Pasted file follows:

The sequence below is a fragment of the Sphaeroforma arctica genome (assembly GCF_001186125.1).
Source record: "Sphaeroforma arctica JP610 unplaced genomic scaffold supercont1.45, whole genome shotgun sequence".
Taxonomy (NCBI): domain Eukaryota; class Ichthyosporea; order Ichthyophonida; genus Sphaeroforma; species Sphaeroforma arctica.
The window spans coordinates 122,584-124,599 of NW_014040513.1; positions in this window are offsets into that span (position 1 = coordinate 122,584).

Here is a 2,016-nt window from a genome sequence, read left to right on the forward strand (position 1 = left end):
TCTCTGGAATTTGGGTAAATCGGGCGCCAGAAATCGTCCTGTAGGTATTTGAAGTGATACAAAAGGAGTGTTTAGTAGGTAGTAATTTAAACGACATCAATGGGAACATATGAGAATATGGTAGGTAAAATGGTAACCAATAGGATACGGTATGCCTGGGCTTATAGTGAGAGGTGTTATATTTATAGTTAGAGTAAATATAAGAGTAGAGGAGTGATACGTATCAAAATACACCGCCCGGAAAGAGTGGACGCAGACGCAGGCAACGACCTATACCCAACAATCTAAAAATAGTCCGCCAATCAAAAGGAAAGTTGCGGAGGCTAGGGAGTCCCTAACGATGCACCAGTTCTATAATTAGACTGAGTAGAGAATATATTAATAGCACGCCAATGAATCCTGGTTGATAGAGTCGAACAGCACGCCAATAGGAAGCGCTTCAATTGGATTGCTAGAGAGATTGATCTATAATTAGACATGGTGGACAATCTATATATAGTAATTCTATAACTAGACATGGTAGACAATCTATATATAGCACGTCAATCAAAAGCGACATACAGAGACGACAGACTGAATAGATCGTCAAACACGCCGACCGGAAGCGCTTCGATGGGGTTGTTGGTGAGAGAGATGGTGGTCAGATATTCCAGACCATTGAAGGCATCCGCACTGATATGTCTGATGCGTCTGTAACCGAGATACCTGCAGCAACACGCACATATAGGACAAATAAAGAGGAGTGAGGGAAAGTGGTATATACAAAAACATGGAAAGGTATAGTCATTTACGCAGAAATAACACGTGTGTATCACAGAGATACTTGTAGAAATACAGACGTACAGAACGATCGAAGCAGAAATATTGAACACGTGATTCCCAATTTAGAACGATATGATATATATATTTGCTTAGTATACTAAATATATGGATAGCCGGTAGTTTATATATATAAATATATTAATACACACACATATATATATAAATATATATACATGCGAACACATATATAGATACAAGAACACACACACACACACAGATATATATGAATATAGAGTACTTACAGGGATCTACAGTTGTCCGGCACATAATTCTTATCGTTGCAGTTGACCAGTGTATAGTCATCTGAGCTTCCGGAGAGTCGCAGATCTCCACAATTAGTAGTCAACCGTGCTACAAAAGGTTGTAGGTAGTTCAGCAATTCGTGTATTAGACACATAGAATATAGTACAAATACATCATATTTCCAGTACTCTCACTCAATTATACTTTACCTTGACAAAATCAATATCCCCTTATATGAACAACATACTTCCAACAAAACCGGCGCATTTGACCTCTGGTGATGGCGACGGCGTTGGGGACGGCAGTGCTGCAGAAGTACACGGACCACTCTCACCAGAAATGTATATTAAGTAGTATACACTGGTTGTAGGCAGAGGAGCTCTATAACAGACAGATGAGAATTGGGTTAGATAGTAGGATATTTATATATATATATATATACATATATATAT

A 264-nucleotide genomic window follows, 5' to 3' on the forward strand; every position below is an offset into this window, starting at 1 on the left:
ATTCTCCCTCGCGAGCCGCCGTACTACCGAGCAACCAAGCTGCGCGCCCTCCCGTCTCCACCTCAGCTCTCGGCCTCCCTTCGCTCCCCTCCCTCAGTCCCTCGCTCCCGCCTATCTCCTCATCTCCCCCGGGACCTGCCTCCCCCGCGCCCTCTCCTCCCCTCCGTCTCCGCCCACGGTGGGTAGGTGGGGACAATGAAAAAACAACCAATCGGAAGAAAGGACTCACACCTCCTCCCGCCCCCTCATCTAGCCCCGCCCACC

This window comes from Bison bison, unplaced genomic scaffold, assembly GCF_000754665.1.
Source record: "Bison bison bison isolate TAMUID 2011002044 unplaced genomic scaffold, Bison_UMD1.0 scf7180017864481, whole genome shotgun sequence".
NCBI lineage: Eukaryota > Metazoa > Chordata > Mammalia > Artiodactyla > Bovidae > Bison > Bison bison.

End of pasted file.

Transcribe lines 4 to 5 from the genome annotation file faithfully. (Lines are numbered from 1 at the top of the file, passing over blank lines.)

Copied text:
The window spans coordinates 122,584-124,599 of NW_014040513.1; positions in this window are offsets into that span (position 1 = coordinate 122,584).

Here is a 2,016-nt window from a genome sequence, read left to right on the forward strand (position 1 = left end):